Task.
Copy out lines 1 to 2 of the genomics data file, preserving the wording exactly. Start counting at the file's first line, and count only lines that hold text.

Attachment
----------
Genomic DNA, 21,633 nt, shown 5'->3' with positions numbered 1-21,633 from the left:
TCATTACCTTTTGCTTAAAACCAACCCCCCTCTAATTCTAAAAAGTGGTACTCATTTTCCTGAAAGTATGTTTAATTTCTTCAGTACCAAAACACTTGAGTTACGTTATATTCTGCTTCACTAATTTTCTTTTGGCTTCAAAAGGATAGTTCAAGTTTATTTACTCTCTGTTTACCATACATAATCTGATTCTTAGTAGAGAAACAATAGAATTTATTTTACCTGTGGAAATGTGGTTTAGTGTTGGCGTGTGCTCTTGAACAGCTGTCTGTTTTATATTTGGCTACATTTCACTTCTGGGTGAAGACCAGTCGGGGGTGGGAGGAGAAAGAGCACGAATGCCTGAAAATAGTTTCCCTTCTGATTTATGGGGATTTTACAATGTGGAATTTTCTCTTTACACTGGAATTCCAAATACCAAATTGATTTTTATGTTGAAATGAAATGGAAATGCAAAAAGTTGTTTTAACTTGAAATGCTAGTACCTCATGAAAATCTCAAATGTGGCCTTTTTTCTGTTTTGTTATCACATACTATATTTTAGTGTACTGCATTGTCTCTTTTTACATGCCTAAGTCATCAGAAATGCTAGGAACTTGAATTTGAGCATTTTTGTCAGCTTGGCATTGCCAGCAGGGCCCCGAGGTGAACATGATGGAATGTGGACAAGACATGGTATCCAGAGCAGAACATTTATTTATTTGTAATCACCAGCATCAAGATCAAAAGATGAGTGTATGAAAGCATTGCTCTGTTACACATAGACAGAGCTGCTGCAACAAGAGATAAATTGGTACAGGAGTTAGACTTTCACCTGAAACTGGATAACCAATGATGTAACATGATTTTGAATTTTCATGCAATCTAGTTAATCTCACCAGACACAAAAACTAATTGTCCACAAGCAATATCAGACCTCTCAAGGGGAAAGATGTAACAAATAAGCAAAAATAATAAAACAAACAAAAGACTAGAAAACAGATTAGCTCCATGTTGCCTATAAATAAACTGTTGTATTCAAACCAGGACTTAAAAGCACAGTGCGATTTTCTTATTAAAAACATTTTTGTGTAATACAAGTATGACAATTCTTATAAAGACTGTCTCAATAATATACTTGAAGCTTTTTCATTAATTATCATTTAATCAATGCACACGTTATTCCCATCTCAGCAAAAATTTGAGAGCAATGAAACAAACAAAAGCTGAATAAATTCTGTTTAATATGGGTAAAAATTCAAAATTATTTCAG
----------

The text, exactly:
Genomic DNA, 21,633 nt, shown 5'->3' with positions numbered 1-21,633 from the left:
TCATTACCTTTTGCTTAAAACCAACCCCCCTCTAATTCTAAAAAGTGGTACTCATTTTCCTGAAAGTATGTTTAATTTCTTCAGTACCAAAACACTTGAGTTACGTTATATTCTGCTTCACTAATTTTCTTTTGGCTTCAAAAGGATAGTTCAAGTTTATTTACTCTCTGTTTACCATACATAATCTGATTCTTAGTAGAGAAACAATAGAATTTATTTTACCTGTGGAAATGTGGTTTAGTGTTGGCGTGTGCTCTTGAACAGCTGTCTGTTTTATATTTGGCTACATTTCACTTCTGGGTGAAGACCAGTCGGGGGTGGGAGGAGAAAGAGCACGAATGCCTGAAAATAGTTTCCCTTCTGATTTATGGGGATTTTACAATGTGGAATTTTCTCTTTACACTGGAATTCCAAATACCAAATTGATTTTTATGTTGAAATGAAATGGAAATGCAAAAAGTTGTTTTAACTTGAAATGCTAGTACCTCATGAAAATCTCAAATGTGGCCTTTTTTCTGTTTTGTTATCACATACTATATTTTAGTGTACTGCATTGTCTCTTTTTACATGCCTAAGTCATCAGAAATGCTAGGAACTTGAATTTGAGCATTTTTGTCAGCTTGGCATTGCCAGCAGGGCCCCGAGGTGAACATGATGGAATGTGGACAAGACATGGTATCCAGAGCAGAACATTTATTTATTTGTAATCACCAGCATCAAGATCAAAAGATGAGTGTATGAAAGCATTGCTCTGTTACACATAGACAGAGCTGCTGCAACAAGAGATAAATTGGTACAGGAGTTAGACTTTCACCTGAAACTGGATAACCAATGATGTAACATGATTTTGAATTTTCATGCAATCTAGTTAATCTCACCAGACACAAAAACTAATTGTCCACAAGCAATATCAGACCTCTCAAGGGGAAAGATGTAACAAATAAGCAAAAATAATAAAACAAACAAAAGACTAGAAAACAGATTAGCTCCATGTTGCCTATAAATAAACTGTTGTATTCAAACCAGGACTTAAAAGCACAGTGCGATTTTCTTATTAAAAACATTTTTGTGTAATACAAGTATGACAATTCTTATAAAGACTGTCTCAATAATATACTTGAAGCTTTTTCATTAATTATCATTTAATCAATGCACACGTTATTCCCATCTCAGCAAAAATTTGAGAGCAATGAAACAAACAAAAGCTGAATAAATTCTGTTTAATATGGGTAAAAATTCAAAATTATTTCAG